The powerful adsorption capabilities of our line of high-affinity adsorbents are achieved by organizing cup shaped cyclodextrins into a high-surface area, high-affinity polymer network with porous, crosslinked pathways through which micropollutants are drawn in and trapped within the cyclodextrin cups.
Our HACP adsorbents combine a porous ultra-high-surface area with the high affinity property of cyclodextrins making them ideally suited for the instant removal of micropollutants from water at trace concentrations of one part per billion or less. Removal interactions occur within the .78 nanometer cyclodextrin cups, which form optimally-sized inclusion complexes to host the attraction and capture of toxic micropollutants. The networked cyclodextrin cups form a molecular net in which pollutants are captured and removed from water. It is this molecular level of operation that gives our adsorbents their exacting nature and breakthrough effectiveness.
The cyclodextrin "cups" in our HACP adsorbents are less than one nanometer in diameter, creating size-exclusion to resist fouling by natural organic particulates and larger inert molecules. In addition, by varying the crosslinking compounds, our adsorbents can be formulated to further enhance attraction to targeted contaminants.
with Natural Organic Particulates (brown shapes)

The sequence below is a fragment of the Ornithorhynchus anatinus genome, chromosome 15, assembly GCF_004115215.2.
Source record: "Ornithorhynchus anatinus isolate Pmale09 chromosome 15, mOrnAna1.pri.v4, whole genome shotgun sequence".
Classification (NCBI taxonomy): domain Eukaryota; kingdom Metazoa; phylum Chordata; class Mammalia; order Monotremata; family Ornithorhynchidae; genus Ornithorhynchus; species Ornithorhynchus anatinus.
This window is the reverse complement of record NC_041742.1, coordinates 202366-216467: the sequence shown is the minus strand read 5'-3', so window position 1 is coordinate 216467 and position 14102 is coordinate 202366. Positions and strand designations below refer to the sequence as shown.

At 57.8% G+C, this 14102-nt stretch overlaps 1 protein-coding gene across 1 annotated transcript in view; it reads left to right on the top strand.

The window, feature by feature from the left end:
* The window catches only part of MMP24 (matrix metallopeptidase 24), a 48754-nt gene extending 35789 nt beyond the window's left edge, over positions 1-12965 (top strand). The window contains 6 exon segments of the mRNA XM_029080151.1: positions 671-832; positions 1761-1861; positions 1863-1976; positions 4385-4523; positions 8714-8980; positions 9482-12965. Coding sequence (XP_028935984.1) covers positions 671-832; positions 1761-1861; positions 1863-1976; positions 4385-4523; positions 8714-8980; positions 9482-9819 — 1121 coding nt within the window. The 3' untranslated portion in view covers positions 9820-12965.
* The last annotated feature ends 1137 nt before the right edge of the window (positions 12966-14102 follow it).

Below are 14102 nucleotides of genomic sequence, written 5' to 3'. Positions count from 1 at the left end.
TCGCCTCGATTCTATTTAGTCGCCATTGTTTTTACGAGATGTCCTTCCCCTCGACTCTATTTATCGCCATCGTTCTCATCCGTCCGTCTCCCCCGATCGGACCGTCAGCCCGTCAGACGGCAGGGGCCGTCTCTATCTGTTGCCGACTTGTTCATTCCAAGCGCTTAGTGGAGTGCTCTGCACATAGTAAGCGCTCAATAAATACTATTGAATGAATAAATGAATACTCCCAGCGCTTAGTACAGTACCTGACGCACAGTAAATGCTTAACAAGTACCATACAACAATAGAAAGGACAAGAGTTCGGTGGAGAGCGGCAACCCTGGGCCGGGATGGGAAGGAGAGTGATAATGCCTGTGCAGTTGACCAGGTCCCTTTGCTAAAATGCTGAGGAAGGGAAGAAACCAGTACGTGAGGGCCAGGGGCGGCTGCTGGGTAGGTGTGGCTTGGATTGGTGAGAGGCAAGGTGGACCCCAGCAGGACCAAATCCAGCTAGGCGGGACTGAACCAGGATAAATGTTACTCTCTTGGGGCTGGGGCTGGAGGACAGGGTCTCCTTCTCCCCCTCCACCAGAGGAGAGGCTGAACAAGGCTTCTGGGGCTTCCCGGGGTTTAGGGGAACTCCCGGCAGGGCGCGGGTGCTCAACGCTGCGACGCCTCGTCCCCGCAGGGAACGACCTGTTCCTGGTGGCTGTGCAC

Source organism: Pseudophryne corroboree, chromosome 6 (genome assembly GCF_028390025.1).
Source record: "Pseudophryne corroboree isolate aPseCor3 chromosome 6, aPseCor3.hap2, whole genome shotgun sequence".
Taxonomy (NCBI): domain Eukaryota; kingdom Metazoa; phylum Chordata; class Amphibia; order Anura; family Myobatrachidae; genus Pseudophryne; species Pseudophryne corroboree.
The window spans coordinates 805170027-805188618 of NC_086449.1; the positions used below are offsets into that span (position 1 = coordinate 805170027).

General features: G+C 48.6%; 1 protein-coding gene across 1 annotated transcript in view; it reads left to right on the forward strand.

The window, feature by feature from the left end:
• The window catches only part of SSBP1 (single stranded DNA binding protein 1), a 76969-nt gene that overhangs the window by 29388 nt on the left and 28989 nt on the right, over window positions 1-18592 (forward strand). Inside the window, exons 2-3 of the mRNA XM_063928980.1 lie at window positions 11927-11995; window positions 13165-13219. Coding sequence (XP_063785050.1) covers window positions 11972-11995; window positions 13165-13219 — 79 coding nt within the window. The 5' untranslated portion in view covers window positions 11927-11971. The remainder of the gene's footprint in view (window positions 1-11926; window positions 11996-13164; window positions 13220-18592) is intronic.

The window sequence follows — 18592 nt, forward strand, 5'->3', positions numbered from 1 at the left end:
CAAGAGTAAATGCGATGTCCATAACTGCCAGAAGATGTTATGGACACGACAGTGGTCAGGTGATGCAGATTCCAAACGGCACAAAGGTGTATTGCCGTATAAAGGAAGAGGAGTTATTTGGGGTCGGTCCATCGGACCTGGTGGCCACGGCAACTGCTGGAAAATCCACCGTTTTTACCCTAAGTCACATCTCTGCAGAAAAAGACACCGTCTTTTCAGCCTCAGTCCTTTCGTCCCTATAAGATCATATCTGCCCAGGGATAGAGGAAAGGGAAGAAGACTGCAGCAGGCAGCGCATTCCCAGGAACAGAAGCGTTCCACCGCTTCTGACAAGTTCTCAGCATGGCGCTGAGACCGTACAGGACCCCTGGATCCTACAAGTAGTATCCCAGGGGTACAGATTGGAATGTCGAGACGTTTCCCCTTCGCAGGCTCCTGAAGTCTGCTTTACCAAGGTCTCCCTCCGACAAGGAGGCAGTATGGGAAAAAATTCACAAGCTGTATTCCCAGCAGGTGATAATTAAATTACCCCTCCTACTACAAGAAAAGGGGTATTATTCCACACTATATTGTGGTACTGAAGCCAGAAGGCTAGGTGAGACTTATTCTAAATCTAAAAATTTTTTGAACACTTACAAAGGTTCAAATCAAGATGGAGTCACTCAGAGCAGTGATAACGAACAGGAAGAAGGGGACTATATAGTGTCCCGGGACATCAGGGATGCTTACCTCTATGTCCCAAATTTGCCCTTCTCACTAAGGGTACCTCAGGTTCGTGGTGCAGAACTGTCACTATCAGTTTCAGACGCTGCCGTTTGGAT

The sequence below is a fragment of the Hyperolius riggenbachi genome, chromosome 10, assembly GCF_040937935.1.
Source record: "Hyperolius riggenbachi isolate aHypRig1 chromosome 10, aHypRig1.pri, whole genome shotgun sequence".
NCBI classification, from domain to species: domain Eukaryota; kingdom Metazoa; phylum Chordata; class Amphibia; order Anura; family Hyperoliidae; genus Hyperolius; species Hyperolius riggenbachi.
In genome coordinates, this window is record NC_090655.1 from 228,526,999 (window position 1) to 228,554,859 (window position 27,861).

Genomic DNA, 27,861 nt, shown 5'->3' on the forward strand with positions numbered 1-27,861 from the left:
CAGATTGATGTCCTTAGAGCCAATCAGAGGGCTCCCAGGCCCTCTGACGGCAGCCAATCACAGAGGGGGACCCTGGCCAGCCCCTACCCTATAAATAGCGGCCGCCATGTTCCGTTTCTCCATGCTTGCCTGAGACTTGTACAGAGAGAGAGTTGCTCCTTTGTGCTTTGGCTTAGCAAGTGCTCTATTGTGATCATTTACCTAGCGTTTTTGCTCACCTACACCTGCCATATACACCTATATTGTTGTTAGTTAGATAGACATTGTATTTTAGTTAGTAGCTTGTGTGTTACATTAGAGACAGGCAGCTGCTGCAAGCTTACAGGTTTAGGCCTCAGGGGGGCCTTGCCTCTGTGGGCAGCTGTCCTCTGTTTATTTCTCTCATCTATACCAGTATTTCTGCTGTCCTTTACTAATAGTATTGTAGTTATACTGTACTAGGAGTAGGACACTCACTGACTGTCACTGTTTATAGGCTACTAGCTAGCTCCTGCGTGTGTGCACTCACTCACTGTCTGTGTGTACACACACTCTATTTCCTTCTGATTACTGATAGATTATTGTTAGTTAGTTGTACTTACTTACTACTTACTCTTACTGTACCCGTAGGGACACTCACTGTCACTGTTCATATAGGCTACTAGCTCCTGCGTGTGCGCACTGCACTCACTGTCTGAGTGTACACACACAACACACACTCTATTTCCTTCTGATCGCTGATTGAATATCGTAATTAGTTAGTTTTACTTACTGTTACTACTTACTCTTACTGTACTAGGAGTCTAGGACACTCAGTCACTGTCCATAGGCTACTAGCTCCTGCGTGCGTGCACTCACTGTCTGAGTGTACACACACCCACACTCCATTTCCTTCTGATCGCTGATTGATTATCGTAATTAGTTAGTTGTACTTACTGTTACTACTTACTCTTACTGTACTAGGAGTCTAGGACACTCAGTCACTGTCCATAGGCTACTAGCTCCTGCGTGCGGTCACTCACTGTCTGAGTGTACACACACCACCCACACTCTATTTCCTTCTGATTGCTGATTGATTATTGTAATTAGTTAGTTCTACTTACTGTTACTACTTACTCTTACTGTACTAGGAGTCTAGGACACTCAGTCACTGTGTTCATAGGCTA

Cyclodextrin - Nature's Adsorbent
Cyclodextrins are a family of sugars that are renewable and readily made from cornstarch. Within their three dimensional cup-shaped structure, cyclodextrins feature 0.78 nm high-affinity, hydrophobic pockets which form host-guest complexes to adsorb micropollutants and other contaminants. Cyclodextrins are classified as Generally Recognized As Safe (GRAS) by the U.S. Food & Drug Administration.
The World's First High-Affinity Cyclodextrin Polymer (HACP) Adsorbent
Our adsorbents are formed by linking low-cost cyclodextrins with specific monomers into insoluble networks of repeating structures that create porous pathways for pollutants to access the adsorbent cyclodextrin cups. The linking network and porous pathways in our adsorbents can be tuned through substitution of the crosslinked monomer to target specific contaminants.
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